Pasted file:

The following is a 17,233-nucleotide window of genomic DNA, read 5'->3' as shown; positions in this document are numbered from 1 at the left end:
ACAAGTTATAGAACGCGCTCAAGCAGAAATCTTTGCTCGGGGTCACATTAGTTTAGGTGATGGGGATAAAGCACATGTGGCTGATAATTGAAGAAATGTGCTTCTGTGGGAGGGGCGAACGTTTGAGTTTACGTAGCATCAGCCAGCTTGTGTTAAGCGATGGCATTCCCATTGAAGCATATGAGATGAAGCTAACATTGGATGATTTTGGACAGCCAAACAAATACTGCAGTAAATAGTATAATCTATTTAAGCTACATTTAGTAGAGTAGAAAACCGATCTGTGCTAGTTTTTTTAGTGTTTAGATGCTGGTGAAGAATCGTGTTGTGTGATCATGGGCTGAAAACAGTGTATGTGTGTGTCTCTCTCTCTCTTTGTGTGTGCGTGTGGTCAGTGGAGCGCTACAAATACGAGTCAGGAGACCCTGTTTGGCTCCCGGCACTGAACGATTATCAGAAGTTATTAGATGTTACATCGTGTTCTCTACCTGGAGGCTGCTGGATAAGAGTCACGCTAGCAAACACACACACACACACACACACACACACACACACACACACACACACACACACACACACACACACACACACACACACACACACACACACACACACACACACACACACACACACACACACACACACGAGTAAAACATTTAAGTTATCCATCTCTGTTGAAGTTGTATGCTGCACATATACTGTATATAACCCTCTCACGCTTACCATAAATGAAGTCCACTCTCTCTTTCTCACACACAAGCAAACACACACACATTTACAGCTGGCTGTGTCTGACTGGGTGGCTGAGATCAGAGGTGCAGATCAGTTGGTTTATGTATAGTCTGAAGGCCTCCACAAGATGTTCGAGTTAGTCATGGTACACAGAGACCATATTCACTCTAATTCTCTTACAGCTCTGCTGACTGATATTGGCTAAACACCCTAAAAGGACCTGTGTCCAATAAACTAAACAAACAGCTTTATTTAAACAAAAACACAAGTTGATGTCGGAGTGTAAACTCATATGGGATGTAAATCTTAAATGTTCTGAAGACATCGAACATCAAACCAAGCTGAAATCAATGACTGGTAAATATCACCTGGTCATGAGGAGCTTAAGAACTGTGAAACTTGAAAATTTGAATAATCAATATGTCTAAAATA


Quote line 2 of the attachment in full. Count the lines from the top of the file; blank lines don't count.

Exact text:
ACAAGTTATAGAACGCGCTCAAGCAGAAATCTTTGCTCGGGGTCACATTAGTTTAGGTGATGGGGATAAAGCACATGTGGCTGATAATTGAAGAAATGTGCTTCTGTGGGAGGGGCGAACGTTTGAGTTTACGTAGCATCAGCCAGCTTGTGTTAAGCGATGGCATTCCCATTGAAGCATATGAGATGAAGCTAACATTGGATGATTTTGGACAGCCAAACAAATACTGCAGTAAATAGTATAATCTATTTAAGCTACATTTAGTAGAGTAGAAAACCGATCTGTGCTAGTTTTTTTAGTGTTTAGATGCTGGTGAAGAATCGTGTTGTGTGATCATGGGCTGAAAACAGTGTATGTGTGTGTCTCTCTCTCTCTTTGTGTGTGCGTGTGGTCAGTGGAGCGCTACAAATACGAGTCAGGAGACCCTGTTTGGCTCCCGGCACTGAACGATTATCAGAAGTTATTAGATGTTACATCGTGTTCTCTACCTGGAGGCTGCTGGATAAGAGTCACGCTAGCAAACACACACACACACACACACACACACACACACACACACACACACACACACACACACACACACACACACACACACACACACACACACACACACACACACACACACACACACACACACACACACACGAGTAAAACATTTAAGTTATCCATCTCTGTTGAAGTTGTATGCTGCACATATACTGTATATAACCCTCTCACGCTTACCATAAATGAAGTCCACTCTCTCTTTCTCACACACAAGCAAACACACACACATTTACAGCTGGCTGTGTCTGACTGGGTGGCTGAGATCAGAGGTGCAGATCAGTTGGTTTATGTATAGTCTGAAGGCCTCCACAAGATGTTCGAGTTAGTCATGGTACACAGAGACCATATTCACTCTAATTCTCTTACAGCTCTGCTGACTGATATTGGCTAAACACCCTAAAAGGACCTGTGTCCAATAAACTAAACAAACAGCTTTATTTAAACAAAAACACAAGTTGATGTCGGAGTGTAAACTCATATGGGATGTAAATCTTAAATGTTCTGAAGACATCGAACATCAAACCAAGCTGAAATCAATGACTGGTAAATATCACCTGGTCATGAGGAGCTTAAGAACTGTGAAACTTGAAAATTTGAATAATCAATATGTCTAAAATA